Georgetown’s IPR Tech & Communications Clinic today filed a complaint with the FTC, requesting an investigation into whether Google's marketing of apps directed to children in the Google Play Store violates the FTC Act’s prohibition on deceptive and unfair practices.
The filing was submitted on behalf of IPR’s clients The Campaign for Commercial Free Childhood and Center for Digital Democracy, and was joined by 20 other public interest advocacy groups. Joining groups included Public Citizen, the U.S. Public Interest Research Group and the Electronic Privacy Information Center.
“Prompted by several recent academic studies finding that many Play Store apps Google identifies as expressly suitable for children are not actually appropriate for them, we conducted a review that reflected similar findings,” the filing states. “Thus, we ask the FTC to investigate whether Google is misrepresenting to parents that the apps in the Family section of the Play Store are child-appropriate when they are not, in violation of Section 5 of the FTC Act.”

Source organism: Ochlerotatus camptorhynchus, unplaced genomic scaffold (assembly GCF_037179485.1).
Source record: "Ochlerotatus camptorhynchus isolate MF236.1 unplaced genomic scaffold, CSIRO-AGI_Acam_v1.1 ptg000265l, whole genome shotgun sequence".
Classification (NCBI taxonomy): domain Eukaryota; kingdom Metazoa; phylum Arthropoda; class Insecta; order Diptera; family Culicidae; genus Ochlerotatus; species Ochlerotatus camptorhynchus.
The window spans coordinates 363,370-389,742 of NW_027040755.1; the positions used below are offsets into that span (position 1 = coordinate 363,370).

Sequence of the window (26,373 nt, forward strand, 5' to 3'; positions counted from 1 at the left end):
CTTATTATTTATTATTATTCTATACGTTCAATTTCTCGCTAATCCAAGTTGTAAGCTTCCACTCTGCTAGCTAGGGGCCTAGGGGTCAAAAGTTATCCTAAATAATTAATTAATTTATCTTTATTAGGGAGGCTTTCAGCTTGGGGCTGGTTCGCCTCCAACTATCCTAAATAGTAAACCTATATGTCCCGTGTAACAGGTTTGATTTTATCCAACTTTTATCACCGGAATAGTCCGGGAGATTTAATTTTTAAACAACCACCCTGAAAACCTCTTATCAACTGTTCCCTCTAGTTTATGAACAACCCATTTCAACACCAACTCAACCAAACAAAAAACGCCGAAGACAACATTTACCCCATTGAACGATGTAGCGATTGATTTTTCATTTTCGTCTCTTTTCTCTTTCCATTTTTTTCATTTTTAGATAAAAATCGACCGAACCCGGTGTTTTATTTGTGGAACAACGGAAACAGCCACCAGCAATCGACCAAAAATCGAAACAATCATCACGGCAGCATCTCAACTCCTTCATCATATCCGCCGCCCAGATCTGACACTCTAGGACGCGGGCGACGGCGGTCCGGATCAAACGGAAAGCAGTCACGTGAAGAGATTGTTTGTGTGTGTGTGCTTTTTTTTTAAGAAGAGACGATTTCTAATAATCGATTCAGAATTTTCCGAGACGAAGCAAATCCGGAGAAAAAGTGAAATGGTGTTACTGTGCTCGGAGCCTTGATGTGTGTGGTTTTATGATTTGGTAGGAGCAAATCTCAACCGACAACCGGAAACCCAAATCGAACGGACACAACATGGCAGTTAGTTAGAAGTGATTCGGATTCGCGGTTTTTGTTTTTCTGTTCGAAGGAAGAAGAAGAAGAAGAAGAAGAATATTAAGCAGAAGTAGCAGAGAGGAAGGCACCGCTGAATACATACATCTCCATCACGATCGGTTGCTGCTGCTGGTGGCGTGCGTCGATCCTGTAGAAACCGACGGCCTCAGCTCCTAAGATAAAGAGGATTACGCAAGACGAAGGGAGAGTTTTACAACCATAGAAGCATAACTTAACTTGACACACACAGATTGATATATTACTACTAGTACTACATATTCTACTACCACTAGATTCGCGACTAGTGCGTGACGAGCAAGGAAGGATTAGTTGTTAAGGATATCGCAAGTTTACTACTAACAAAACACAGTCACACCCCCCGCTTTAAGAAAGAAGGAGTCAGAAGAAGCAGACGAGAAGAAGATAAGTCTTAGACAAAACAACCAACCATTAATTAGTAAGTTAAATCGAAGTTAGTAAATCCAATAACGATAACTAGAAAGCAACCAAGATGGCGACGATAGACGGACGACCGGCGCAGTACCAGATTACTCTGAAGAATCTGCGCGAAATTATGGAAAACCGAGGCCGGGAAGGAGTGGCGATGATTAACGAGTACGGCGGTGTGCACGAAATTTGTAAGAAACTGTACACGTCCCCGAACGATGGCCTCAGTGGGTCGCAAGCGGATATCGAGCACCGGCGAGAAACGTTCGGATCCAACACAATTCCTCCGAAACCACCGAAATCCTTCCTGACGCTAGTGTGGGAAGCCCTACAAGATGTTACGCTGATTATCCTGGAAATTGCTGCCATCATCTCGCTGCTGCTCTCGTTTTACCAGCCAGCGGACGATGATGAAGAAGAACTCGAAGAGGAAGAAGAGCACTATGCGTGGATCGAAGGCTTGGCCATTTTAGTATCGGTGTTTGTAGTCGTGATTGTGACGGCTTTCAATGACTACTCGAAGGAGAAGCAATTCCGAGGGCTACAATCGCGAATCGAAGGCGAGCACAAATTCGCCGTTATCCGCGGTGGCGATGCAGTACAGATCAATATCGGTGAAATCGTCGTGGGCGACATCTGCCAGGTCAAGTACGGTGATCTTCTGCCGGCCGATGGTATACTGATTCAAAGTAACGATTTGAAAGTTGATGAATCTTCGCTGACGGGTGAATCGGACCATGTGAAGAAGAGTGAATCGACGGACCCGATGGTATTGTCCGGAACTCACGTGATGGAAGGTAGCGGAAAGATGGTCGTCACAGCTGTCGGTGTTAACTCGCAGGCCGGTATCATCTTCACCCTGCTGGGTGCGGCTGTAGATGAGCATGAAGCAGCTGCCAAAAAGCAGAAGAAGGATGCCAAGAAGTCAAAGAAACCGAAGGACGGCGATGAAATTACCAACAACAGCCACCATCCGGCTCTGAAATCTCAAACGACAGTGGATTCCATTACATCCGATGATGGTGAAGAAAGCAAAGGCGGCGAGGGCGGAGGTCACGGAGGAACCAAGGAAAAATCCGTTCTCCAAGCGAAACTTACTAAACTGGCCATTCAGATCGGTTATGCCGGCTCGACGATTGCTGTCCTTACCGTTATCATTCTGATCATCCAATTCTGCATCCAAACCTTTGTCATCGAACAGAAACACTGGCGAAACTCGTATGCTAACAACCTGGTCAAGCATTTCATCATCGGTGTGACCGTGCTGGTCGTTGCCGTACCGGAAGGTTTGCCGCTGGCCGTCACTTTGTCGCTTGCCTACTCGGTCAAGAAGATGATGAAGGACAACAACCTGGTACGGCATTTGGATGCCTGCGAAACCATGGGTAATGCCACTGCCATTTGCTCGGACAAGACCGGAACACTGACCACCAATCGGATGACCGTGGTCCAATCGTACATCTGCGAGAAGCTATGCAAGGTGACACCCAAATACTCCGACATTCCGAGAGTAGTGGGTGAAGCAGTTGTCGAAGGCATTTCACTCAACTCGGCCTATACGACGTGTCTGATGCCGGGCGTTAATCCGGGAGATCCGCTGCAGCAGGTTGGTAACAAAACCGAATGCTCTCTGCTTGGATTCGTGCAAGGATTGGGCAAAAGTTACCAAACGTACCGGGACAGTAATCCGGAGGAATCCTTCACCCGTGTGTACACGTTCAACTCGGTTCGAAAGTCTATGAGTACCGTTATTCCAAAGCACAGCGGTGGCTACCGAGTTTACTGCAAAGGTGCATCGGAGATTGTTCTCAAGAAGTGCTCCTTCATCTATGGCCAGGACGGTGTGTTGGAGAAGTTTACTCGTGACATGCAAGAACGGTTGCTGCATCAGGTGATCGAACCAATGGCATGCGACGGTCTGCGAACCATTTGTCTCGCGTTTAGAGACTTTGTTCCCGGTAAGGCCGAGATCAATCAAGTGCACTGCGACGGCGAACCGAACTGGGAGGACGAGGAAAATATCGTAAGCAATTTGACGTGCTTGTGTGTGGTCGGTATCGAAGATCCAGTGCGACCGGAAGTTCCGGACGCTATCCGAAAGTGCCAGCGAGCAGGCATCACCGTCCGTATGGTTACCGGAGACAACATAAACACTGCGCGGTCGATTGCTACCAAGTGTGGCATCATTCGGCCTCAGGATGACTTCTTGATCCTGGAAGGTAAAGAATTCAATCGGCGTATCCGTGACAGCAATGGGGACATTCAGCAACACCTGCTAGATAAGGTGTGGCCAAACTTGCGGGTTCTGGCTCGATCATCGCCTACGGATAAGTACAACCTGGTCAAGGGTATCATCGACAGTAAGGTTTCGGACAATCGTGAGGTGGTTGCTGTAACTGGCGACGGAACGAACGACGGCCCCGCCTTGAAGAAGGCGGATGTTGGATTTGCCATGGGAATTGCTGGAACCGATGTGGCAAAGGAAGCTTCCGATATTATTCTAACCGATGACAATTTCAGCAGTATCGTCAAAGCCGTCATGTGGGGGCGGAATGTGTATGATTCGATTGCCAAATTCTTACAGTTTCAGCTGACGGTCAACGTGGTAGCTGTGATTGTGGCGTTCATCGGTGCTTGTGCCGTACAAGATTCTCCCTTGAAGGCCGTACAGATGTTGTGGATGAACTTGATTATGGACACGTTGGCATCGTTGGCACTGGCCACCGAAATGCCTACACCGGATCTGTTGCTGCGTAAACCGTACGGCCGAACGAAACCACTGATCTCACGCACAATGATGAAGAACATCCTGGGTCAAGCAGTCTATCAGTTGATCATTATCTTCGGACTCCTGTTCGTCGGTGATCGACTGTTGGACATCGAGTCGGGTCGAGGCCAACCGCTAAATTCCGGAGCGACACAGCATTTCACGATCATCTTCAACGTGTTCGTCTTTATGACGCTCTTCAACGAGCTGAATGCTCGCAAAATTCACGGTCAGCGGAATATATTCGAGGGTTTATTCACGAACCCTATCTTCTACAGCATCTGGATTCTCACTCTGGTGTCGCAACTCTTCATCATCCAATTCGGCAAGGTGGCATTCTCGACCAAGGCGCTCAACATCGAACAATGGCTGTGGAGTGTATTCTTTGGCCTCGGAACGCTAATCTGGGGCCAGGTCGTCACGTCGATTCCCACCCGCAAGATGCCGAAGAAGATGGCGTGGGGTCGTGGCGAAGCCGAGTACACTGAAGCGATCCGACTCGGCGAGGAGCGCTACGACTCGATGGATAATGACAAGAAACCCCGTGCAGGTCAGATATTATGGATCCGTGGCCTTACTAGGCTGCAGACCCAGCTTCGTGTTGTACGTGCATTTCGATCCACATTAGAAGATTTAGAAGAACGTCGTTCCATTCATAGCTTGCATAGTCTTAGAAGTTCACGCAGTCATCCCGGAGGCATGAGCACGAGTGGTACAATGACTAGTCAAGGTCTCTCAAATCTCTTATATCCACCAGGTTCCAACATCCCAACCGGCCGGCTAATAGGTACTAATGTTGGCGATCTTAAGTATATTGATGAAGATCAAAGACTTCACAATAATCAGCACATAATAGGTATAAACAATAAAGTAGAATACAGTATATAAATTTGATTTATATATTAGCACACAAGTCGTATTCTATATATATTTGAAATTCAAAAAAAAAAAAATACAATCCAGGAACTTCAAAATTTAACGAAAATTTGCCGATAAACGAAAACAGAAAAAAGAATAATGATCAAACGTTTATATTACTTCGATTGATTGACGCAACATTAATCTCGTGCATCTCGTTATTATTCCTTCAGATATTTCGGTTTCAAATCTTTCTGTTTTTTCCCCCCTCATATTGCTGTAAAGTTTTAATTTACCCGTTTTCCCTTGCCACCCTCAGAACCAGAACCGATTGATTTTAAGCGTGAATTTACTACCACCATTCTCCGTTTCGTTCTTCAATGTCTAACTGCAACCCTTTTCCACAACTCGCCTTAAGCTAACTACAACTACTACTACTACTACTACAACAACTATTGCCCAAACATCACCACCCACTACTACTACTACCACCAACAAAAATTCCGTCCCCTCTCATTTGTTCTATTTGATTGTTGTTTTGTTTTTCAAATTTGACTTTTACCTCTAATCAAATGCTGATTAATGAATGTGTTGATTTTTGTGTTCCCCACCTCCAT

Georgetown Law students Bridget O'Connell, Allegra Kauffman, and Rachel Johns helped draft the filing, under the leadership of Georgetown IPR Fellow and Staff Attorney Lindsey Barrett (L’17) and IPR Director Professor Angela Campbell. The filing is part of IPR’s long-time work advocating for compliance with the Children’s Online Privacy Protection Act (COPPA). This fall, the Institute and IPR together hosted a conference on “COPPA at 20: Protecting Children in the New Digital Era”, which featured Professor Campbell alongside other experts and Georgetown Law faculty.